It appears she fulfilled her role well. She moved the family and court to Palermo and surrounded herself with able ministers who were mostly native Sicilians of Greek or Arab extraction. And she kept potentially troublesome Norman barons away from power (as Roger had done before her).

But then came a calamity: Simon died at the age of 12. The new Count of Sicily was Roger II, the younger son, aged only 9…

To be continued…

Palermo Capella Palatina

Capella Palatina © Joanna Maitland 2022

I intended this blog to be about the wonderful art and architecture I encountered in Sicily. You’ll have noticed that I haven’t got to any of that 😉

So there will be a follow-on to this blog, in which I will. And just to whet your appetite for what is to come, here is an image from the Capella Palatina, the chapel in the royal palace in Palermo that Roger II created.

Guy de Maupassant described it as le plus surprenant bijou religieux rêvé par la pensée humaine.”  [The most amazing religious jewel that a human being could imagine.]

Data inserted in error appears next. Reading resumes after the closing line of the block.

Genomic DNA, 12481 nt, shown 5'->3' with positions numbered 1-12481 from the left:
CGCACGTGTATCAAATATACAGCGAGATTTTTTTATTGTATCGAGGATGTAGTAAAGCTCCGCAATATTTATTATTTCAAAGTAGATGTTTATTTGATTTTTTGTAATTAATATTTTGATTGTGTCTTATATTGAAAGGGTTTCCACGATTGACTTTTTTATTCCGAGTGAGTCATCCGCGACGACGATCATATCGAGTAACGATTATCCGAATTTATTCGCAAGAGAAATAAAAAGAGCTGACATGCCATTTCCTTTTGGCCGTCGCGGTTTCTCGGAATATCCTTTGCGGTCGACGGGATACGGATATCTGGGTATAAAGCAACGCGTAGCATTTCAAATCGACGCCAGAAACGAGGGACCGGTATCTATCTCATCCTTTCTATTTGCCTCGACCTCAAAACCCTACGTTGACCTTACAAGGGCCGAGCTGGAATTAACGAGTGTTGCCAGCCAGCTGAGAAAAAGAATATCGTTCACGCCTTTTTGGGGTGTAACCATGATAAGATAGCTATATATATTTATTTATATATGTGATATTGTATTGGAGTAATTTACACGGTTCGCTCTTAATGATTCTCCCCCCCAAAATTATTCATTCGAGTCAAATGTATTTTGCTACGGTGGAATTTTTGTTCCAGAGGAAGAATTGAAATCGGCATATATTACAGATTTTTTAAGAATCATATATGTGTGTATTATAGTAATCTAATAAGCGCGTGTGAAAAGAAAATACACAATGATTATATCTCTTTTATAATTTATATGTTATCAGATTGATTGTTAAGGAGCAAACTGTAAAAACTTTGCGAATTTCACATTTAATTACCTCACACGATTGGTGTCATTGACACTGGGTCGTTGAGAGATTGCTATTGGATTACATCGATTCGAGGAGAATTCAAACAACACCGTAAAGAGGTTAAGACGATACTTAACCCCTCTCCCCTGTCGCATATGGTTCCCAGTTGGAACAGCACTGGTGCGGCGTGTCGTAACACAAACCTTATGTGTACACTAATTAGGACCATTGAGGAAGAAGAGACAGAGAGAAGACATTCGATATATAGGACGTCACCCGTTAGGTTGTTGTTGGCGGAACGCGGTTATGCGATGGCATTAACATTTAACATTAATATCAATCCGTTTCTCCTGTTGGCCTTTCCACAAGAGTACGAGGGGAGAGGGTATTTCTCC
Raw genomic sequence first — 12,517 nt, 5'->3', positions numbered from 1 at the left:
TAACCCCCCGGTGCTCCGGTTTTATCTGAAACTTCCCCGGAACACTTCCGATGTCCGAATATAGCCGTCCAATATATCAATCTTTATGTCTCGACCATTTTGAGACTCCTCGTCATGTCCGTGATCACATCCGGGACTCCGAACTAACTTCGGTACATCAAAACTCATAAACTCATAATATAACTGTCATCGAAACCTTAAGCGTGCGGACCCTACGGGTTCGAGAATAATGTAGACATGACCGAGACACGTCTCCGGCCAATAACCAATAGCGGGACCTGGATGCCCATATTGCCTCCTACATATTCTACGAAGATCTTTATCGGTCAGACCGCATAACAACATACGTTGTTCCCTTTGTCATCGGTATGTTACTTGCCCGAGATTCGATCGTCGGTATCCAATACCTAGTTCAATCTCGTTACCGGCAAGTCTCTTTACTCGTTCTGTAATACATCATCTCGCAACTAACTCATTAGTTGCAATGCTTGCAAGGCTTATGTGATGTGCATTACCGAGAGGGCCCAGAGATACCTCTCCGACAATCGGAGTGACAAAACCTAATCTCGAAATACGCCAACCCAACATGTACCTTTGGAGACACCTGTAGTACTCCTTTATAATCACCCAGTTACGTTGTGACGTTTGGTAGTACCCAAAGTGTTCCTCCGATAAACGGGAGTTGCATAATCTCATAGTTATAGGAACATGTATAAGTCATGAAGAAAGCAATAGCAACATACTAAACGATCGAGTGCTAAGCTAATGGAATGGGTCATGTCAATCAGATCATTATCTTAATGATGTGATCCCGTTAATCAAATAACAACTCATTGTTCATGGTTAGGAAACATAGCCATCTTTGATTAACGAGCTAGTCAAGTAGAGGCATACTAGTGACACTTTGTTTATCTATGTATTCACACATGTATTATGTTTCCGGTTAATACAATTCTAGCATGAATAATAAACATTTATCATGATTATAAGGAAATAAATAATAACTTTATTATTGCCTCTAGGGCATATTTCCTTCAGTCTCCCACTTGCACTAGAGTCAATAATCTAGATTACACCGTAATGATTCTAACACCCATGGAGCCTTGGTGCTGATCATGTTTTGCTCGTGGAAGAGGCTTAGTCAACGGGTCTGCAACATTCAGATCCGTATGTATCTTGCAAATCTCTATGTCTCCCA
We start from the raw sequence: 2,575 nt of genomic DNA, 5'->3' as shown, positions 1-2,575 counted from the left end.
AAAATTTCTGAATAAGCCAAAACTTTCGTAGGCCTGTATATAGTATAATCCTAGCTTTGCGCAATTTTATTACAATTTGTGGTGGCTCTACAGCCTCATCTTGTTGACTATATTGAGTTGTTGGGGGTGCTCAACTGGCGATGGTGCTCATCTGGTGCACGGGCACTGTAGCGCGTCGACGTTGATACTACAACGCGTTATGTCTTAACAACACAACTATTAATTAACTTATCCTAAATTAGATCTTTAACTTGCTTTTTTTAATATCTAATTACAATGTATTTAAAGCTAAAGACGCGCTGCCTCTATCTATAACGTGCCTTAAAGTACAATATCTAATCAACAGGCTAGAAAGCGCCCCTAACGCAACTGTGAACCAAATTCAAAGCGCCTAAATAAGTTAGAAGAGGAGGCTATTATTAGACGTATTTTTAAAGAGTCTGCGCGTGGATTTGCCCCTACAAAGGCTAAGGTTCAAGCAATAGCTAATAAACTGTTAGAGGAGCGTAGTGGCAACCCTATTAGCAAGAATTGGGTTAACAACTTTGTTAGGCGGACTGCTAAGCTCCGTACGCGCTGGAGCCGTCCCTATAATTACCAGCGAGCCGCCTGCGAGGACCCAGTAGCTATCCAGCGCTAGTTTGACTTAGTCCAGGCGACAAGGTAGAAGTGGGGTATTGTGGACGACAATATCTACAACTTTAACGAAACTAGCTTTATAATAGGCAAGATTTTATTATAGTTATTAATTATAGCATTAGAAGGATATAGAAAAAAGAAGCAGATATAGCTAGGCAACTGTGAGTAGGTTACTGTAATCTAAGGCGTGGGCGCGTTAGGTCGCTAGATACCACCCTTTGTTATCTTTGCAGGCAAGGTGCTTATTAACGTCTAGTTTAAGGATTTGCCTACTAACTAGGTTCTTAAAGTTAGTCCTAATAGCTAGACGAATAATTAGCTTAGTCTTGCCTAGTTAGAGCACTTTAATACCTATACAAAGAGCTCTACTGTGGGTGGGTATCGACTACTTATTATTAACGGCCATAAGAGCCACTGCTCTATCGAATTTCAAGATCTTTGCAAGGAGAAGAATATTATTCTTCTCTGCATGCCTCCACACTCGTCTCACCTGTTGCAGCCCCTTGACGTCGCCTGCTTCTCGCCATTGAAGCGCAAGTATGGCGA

And it is a jewel. Even for someone like me, who really dislikes blingy churches, this one is a gem.

More soon…

Joanna, the Sicily fan

6 thoughts on “Sicily and the Normans

  1. Sophie

    Absolutely fascinating, Joanna. I now want to know a lot more about Count Roger, the No12 son. Not to mention his widow who was a good regent.

    And that is one seriously blingy church.

    1. Joanna Post author

      “Clingy”? or “blingy”? The latter I assume. I’ve seen some dreadfully blingy churches over the years, but the Capella Palatina didn’t strike me that way, partly because the lower half is essentially white and partly because the gold mosaics tell stories. It’s all very harmonious, I think.